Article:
Top 10 Food Safety Tips for your Food Truck

Top 10 Food Safety Tips for your Food Truck

A list of tips to prevent your customers from getting sick from your gourmet mobile food

Food trucks are facing new problems every day in their attempt to solidify their place in their communities. Most of the issues brought up by restaurant owning opposition are usually based on ideas which have no factual backing. Recently, we have noticed some mobile vendors have been temporarily shut down due to food safety concerns, and the mobile food industry naysayers are latching on to these reports rather quickly.

American consumers are becoming more and more concerned with where their food comes from, how it is prepared and whether or not it is actually safe to eat. To help quell these growing food safety fears that your customers may have we suggest following these food safety tips:

1. Be sure all staff are properly trained.

All food truck staff must have proper food safety knowledge because the health inspector will ask questions, and your mobile bistro can be fined for showing inadequate knowledge of safe food handling practices. Even though many municipalities require a food safety class before a staff member can join your team, there are several options available to have staff certified in food safety.

2. Wash your hands.

One of the main culprits of foodborne illnesses is person-to-person contact resulting from dirty employee hands. Food truck or cart employees must regularly and thoroughly wash their hands in order to protect customers and the restaurant from a food poisoning outbreak.

3. Wash all produce.

Fresh produce is not always cooked before serving, so washing by hand is the only way to remove any bacteria that may be on the surface.

4. Properly store refrigerated foods.

Refrigerators must maintain a temperature at or below 40 °F to minimize bacterial growth. Also, refrigerated foods can only be stored for a certain amount of time before they start to go bad.

5. Cook foods to appropriate temperatures.

In order to kill any bacteria present, foods must be cooked to a minimum internal temperature and sustain that temperature for at least 15 seconds.

6. Clean and sanitize all food contact surfaces.

Countertops, cutting boards, utensils, pots and pans and employee hands are all food contact surfaces that must be cleaned and sanitized before and after they touch food items.

7. Perform self inspections.

Walking through your commissary kitchen and food truck once or twice a month will help you identify any potential food safety concerns. You can download self-health inspection forms from your local health department website or ask your health inspector for some of their forms, so you know exactly what areas pose the greatest risk.

8. Know your local health codes.

State and county health departments are the direct enforcers of local, state and federal health regulations. When opening or operating a mobile food cart or truck, it is important to know the local health codes to avoid fines and prevent foodborne illness outbreaks.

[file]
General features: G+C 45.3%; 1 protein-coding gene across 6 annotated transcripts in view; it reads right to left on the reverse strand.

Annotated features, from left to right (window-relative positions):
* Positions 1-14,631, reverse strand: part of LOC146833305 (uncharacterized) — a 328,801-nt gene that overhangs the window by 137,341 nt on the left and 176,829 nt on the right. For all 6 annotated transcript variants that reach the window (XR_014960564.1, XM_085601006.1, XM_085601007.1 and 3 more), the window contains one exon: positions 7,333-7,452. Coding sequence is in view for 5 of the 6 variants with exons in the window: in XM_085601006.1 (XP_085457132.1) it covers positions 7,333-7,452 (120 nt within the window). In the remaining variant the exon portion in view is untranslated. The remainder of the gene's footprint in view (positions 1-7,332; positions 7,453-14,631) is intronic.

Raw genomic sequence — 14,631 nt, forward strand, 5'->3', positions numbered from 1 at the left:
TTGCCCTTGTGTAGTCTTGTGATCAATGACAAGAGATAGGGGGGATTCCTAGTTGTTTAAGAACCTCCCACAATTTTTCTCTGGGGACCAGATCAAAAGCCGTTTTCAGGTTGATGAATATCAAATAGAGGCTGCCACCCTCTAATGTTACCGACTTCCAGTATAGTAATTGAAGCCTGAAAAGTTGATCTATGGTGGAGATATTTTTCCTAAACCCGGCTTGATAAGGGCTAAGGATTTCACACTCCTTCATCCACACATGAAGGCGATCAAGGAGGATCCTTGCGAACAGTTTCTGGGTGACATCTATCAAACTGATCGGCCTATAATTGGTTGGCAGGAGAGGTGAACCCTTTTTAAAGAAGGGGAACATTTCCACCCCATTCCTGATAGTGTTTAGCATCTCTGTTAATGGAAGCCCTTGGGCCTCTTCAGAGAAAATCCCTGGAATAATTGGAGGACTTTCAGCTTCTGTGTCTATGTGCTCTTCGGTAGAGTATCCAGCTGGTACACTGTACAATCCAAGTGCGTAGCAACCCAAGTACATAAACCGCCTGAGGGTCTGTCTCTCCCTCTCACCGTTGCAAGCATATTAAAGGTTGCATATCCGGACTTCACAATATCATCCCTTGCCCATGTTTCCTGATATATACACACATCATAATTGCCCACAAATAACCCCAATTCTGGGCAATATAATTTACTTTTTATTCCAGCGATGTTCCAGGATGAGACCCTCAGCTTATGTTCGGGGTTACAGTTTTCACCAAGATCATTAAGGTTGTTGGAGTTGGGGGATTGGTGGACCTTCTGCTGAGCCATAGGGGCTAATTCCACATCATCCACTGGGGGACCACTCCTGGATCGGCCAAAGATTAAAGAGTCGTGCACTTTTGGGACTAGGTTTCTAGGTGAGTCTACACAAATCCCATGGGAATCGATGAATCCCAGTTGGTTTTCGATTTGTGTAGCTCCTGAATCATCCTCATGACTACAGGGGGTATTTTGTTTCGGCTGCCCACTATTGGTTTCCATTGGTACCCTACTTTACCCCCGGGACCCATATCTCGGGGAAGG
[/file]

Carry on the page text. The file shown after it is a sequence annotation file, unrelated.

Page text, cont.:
9. Regularly check temperatures.

Food either in commercial refrigeration or warming and holding equipment needs to be checked every two hours to assure that it is not in the food Danger Zone. It is sufficient to just check the equipment thermometer on refrigerated foods to assure that they are within safe levels. But for prepared foods, like soups and buffet items, it is necessary to check the food’s internal temperature to assure that it is above 140 °F.

10. Check all incoming food shipments.

Food can be contaminated anywhere along the supply chain, so it is important that food service operators purchase foods from approved sources and know when to accept or reject fresh meat, poultry and seafood.

We hope these tips will help prevent your business from earning a reputation as a mobile vendor who does not protect their customers from food borne illnesses. If you have any additional tips, please share them in the comment section below.

Richard is an architect by degree (Lawrence Technological University, Southfield, Michigan) who began his career in real estate development and architectural planning. In September of 2010 he created Mobile Cuisine Magazine to fill an information void he found when he began researching how to start a mobile hotdog cart in Chicago. Richard found that there was no central repository of mobile street food information anywhere on the internet, and with that, the idea for MCM was born.


  1. […] of warming and holding equipment every two hours is vital. The internal temperature of food needs to be above 140 degrees at all times to ward off bacteria. A chart that regulates these checks will keep everyone […]

  2. Surprised that there is no mention that handling money and food by the same person can be very problematic. This is common on a food cart/truck, and not satisfied by gloves that are not changed. Contaminated gloves are worse than hands, which are moe easily washed.

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